When testing SSDs, we first begin by looking at synthetic benchmarks to cross check the manufacturers claims on speed. We then move into real world file copy tests using a large, heavily modified Skyrim directory. Finally, we look at game loading times in a variety of popular MMORPGs. Since MMOs, particularly in capital cities where our tests are conducted, require large first-time, no-cache loads, this makes for a particularly good test of real world performance implications.

The first test we conduct is ATTO Disk Benchmark. It assesses sequential read and write performance to provide a theoretical best case scenario. Since many manufacturers use ATTO to determine their promised speeds, it makes for a useful benchmark to crosscheck manufacturers claims.

The AORUS RGB M.2 does well here, meeting Gigabyte’s speed claims and surpassing them.

Next, we turn to CrystalDiskMark. Unlike ATTO, CDM assesses both sequential and random performance at multiple levels. CDM tends to be a bit harder on drives in its sequential testing, so we typically see speeds drop across the board.

If ATTO provides the “best case” scenario, CDM provides us with the worst in its 4KQ1T1 tests. These benchmarks assess random access with a Queue depth of one, meaning the drive in unable to prepare for future bits of data to increase its speed. This is a valuable assessment to explore both ends of the spectrum. As the Queue depth increases to 8 and 32 bits, speeds increase to provide us a more realistic approximation of the kind of performance we’ll see on a day to day basis.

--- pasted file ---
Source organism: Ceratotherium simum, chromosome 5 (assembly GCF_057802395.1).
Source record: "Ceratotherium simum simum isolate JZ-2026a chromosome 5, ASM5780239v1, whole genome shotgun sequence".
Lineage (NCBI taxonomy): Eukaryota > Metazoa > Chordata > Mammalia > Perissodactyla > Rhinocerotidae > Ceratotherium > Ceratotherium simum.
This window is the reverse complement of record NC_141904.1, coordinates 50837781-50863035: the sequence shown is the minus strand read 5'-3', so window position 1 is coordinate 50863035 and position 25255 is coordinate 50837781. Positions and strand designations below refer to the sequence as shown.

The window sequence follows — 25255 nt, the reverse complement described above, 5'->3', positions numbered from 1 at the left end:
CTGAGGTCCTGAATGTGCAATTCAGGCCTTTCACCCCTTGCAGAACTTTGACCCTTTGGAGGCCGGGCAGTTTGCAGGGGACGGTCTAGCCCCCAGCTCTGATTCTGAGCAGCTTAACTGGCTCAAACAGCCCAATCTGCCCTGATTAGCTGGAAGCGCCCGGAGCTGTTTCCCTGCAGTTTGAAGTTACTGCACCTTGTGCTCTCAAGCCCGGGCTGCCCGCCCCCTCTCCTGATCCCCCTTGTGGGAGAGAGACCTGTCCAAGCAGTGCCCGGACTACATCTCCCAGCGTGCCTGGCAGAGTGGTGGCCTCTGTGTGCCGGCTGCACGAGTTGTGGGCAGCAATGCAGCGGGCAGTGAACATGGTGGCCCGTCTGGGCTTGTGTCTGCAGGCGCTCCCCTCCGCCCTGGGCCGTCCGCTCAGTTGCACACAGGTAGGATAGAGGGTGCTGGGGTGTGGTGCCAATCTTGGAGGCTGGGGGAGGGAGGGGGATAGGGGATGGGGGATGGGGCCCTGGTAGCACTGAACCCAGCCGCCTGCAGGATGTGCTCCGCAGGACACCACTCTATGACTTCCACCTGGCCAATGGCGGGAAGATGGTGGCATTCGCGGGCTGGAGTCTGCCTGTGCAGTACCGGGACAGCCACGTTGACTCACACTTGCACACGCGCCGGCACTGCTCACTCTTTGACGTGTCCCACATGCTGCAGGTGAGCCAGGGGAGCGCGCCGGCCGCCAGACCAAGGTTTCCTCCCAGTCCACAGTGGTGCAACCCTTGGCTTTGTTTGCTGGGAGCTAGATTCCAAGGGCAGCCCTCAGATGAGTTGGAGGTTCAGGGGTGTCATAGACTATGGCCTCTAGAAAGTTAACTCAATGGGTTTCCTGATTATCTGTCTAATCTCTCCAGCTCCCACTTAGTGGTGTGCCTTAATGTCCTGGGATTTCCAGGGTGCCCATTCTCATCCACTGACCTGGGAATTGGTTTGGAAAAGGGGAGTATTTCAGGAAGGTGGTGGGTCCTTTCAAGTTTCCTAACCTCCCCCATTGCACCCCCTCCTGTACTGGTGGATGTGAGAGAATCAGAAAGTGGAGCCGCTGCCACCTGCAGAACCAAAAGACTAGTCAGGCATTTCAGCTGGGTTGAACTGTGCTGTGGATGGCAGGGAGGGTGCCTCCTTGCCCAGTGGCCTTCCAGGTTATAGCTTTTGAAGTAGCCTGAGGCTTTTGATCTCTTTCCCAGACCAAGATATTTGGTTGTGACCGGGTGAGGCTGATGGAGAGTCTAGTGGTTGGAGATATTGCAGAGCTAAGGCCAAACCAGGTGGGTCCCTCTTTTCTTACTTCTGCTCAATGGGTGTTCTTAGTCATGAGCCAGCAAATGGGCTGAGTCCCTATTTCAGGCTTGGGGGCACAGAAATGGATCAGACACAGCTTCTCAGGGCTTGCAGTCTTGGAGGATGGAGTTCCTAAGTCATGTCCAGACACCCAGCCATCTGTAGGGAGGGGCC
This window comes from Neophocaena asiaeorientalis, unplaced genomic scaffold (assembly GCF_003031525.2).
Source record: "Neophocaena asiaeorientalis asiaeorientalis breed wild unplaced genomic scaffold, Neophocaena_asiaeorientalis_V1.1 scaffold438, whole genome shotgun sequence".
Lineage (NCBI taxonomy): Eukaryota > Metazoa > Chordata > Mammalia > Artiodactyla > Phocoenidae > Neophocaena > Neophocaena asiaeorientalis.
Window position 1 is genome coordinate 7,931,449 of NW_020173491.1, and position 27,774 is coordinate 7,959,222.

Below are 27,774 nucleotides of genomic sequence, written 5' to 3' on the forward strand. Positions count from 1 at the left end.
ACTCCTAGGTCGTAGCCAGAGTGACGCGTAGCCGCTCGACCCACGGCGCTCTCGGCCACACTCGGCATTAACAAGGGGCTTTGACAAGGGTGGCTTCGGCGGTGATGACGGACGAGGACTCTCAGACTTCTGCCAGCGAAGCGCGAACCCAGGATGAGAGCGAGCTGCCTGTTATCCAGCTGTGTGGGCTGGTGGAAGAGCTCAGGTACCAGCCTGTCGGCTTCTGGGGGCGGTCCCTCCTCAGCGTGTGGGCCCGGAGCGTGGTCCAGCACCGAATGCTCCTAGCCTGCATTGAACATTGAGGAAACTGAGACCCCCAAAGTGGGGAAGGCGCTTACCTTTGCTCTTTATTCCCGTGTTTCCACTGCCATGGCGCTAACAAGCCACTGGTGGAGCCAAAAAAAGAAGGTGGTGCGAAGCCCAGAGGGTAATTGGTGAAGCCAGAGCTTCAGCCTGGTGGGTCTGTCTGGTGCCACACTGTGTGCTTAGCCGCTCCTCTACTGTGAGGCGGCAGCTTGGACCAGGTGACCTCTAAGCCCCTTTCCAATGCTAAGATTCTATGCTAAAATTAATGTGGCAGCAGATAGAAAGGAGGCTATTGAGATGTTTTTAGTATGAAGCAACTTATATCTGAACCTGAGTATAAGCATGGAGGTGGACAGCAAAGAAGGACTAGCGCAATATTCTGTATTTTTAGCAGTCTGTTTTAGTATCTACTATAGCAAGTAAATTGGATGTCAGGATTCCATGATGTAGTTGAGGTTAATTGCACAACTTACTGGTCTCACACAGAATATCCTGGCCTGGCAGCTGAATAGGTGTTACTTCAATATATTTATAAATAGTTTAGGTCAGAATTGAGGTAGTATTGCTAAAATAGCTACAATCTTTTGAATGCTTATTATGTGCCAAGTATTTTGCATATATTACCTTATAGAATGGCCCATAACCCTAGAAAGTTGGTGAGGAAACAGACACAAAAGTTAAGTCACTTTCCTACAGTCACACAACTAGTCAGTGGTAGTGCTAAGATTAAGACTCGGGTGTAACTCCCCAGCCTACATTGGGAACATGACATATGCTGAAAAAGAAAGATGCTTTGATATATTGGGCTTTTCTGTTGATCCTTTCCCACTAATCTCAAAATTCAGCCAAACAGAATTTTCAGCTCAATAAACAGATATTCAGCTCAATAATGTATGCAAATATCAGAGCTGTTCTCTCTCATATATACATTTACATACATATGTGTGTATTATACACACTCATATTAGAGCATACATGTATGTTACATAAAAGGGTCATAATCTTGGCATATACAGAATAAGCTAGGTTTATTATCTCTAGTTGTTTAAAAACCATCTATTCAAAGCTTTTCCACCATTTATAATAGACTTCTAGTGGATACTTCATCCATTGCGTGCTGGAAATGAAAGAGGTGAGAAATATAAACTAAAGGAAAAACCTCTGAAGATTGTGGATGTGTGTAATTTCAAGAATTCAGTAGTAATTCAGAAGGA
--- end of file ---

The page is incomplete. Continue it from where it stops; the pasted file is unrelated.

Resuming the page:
The Gigabyte did well overall on this test and certainly far exceeds a SATA SSD but falls expectedly in the middle of the pack overall. I was happy to see it deliver such competitive read speeds but the lower overall writes are squarely middle of the pack.

Next we have the file transfer test. We use a large, heavily modified Skyrim directory for this test and monitor its minimum, maximum, and average overall speeds. This was an especially interesting test since it’s here that we would most likely encounter thermal throttling on a normal NVME SSD but especially so on one with a heat-shedding RGB LED feature.

The heavy duty heatsink and dual thermal pads for transfer did their job and kept the drive functional through repeat testing. The impressive read speed is also clearly evident in their initial speed burst (maximum) as well as the better-than-average transfer speed consistency in the copy process.

Discussion and Final Thoughts

The testing makes it clear: the AORUS RGB M.2 NVMe drive is impressive but remains an expensive ask. It offers great read speeds and consistency in large file transfers (thanks to an effective heatsink), but for the cost, I would have liked to have seen more competitive read speeds. In games, the 3400 MB/s makes for fast loading times but, as we’ve seen in other NVMe drives, at this level of performance we’re talking single digit seconds of difference.

The conclusion I’m left with is pretty much what I expected to find going in: the AORUS RGB M.2 is a specialized product that will find a specialized audience. This drive would pair amazingly well with the Trident Z Royals and looks great in a full RGB system but is that the average gamer? Probably not. If you want a showpiece build and don’t mind sacrificing some write speed, go for this drive. If you want to push as much performance per dollar from your build as possible, there are other options to consider.


  • Excellent read speeds
  • Big, effective heatsink
  • Looks great in an RGB system
  • Reflects light nicely


  • Expensive for the rated speeds

The product discussed in this article was provided by the manufacturer for evaluation purposes.


Christopher Coke

Chris cut his teeth on MMOs in the late 90s with text-based MUDs. He’s written about video games for many different sites but has made MMORPG his home since 2013. Today, he acts as Hardware and Technology Editor, lead tech reviewer, and continues to love and write about games every chance he gets. Follow him on Twitter: @GameByNight